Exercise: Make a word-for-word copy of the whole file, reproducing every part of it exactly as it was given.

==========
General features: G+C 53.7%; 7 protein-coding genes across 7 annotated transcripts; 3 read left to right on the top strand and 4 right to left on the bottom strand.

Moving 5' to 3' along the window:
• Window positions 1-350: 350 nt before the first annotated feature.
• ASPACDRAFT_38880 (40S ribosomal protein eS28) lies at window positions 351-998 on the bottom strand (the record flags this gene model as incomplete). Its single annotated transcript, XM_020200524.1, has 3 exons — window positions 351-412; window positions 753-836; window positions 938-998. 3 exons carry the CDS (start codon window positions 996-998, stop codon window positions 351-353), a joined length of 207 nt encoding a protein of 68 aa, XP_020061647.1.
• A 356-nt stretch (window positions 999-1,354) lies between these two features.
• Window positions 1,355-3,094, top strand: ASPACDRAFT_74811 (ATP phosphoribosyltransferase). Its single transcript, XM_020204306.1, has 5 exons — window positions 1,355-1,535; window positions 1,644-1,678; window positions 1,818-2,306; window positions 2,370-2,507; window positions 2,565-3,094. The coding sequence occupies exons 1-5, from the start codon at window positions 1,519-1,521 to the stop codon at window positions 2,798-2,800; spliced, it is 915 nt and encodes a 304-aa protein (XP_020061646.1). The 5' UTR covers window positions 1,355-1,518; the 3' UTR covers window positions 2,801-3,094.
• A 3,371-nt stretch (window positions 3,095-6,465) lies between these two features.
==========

General features: G+C 53.7%; 7 protein-coding genes across 7 annotated transcripts; 3 read left to right on the top strand and 4 right to left on the bottom strand.

Moving 5' to 3' along the window:
• Window positions 1-350: 350 nt before the first annotated feature.
• ASPACDRAFT_38880 (40S ribosomal protein eS28) lies at window positions 351-998 on the bottom strand (the record flags this gene model as incomplete). Its single annotated transcript, XM_020200524.1, has 3 exons — window positions 351-412; window positions 753-836; window positions 938-998. 3 exons carry the CDS (start codon window positions 996-998, stop codon window positions 351-353), a joined length of 207 nt encoding a protein of 68 aa, XP_020061647.1.
• A 356-nt stretch (window positions 999-1,354) lies between these two features.
• Window positions 1,355-3,094, top strand: ASPACDRAFT_74811 (ATP phosphoribosyltransferase). Its single transcript, XM_020204306.1, has 5 exons — window positions 1,355-1,535; window positions 1,644-1,678; window positions 1,818-2,306; window positions 2,370-2,507; window positions 2,565-3,094. The coding sequence occupies exons 1-5, from the start codon at window positions 1,519-1,521 to the stop codon at window positions 2,798-2,800; spliced, it is 915 nt and encodes a 304-aa protein (XP_020061646.1). The 5' UTR covers window positions 1,355-1,518; the 3' UTR covers window positions 2,801-3,094.
• A 3,371-nt stretch (window positions 3,095-6,465) lies between these two features.